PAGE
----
William Mason of the Guernsey Financial Services Commission started work picking tomatoes, and after university he built oil company bases in the Algerian Sahara during the Islamic insurgency of the ’90s.
Many others in our list have moved from one part of the industry to another, whether that is from accountancy or law to heading up a life company, from banking or insurance sales to financial advising.
Isle of Man-based Sean Christian, for example, trained and worked in accountancy before later becoming managing director of Canada Life International, while Hong Kong financial adviser Nick Smith, who is chief executive of Taylor Brunswick, learned the basics of the industry working for Prudential in the UK.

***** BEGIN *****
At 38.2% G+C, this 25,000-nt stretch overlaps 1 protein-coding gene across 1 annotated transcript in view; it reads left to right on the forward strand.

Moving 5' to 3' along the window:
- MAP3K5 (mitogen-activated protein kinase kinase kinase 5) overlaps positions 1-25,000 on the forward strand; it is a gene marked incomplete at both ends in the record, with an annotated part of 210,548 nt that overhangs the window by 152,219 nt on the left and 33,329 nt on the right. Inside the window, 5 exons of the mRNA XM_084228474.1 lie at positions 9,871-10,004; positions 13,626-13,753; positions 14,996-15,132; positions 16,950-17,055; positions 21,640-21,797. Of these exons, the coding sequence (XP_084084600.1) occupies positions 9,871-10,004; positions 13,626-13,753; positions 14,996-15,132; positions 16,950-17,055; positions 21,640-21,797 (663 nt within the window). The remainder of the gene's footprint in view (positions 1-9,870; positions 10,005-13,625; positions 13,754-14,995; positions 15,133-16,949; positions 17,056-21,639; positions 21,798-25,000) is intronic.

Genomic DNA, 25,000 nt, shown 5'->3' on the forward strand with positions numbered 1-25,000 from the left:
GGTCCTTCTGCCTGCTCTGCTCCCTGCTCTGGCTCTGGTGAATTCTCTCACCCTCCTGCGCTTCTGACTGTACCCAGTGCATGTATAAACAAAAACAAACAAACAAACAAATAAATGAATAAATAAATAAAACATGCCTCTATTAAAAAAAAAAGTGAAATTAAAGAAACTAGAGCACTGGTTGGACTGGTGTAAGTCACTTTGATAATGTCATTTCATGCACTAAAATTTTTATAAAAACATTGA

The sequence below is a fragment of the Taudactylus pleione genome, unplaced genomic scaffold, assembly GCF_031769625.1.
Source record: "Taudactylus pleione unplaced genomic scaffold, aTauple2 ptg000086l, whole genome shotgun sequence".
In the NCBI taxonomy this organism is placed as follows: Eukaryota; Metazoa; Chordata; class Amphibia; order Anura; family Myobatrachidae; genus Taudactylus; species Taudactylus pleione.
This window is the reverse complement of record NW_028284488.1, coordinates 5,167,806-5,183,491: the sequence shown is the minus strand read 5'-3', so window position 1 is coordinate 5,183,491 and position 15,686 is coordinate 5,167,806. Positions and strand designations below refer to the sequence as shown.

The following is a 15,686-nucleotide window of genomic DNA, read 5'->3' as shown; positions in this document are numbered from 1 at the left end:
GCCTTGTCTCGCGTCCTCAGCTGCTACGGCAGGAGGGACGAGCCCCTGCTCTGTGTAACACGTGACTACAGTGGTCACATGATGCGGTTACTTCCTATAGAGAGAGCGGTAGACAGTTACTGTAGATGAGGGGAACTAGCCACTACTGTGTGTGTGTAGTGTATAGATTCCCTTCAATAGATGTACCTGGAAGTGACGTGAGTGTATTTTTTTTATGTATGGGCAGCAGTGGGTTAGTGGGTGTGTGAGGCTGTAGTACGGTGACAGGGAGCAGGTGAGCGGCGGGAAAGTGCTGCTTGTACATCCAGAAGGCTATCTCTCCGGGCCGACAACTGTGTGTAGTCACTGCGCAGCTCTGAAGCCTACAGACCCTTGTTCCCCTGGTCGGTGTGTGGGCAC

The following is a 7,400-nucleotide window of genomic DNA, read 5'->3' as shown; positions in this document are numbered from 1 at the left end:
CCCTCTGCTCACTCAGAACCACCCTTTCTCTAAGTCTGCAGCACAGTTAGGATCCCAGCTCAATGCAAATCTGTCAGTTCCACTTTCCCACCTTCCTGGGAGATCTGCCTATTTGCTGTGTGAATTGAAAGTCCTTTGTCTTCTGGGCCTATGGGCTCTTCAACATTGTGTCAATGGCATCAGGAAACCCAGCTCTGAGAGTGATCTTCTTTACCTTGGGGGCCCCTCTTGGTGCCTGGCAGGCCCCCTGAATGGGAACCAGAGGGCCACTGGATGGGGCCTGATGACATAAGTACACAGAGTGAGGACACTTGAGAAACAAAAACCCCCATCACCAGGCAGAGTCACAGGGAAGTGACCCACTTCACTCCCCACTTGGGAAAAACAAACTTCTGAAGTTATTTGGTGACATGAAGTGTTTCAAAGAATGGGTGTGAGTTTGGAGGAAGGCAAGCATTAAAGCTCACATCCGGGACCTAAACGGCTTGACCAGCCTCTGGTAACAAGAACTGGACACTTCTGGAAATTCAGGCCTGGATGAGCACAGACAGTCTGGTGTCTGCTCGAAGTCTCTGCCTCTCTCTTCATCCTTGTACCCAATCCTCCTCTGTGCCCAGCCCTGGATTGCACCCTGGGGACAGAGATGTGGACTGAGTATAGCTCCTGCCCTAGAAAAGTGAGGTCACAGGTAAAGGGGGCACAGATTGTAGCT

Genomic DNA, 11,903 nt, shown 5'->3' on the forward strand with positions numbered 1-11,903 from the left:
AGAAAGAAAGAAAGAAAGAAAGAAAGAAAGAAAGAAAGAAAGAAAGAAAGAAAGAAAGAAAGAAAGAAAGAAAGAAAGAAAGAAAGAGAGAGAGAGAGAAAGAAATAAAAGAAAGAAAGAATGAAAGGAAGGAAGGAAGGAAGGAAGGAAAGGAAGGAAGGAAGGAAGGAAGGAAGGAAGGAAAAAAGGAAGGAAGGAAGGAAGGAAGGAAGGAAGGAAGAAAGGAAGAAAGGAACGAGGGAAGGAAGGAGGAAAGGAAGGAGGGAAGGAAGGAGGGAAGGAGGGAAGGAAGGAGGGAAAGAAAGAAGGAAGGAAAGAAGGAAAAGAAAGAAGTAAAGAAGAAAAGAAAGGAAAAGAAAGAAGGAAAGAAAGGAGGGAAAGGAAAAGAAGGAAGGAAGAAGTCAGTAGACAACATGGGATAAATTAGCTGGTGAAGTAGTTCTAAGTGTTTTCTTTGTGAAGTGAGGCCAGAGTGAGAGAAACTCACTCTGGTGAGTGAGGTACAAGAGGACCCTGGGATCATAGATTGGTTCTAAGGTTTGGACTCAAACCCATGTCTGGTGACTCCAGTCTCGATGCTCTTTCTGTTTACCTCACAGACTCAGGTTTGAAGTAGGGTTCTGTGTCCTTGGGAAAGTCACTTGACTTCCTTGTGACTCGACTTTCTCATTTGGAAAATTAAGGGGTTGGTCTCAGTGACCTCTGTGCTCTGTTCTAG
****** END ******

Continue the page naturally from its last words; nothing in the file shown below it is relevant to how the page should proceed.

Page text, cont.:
Another international life office head, RL360’s David Kneeshaw, was a law graduate who began his working career in the advertising industry.
World Citizen Financial Planning’s Phil Billingham is a financial adviser who is also a business coach, helping other advisers through business model transformations such as a move to fees rather than commission. He clocks up more than 35 years in the business.
Women in power
Our Top 100 does not feature many women, and arguably the world of finance has not kept pace on the gender equality front to the same extent as other professions such as law and medicine.
But those who do make it onto these pages are heavy hitters in their areas, including Denise Voss, chair of the Association of the Luxembourg Fund Industry (Alfi), Rachael Griffin, head of trusts and technical solutions at Old Mutual, Sarah Lord, partner at Mazars and Danielle Suchley, managing director of Finsbury Associates.
Voss was not only the first woman to take on the chair position at Alfi but also the first from an asset management firm to do so.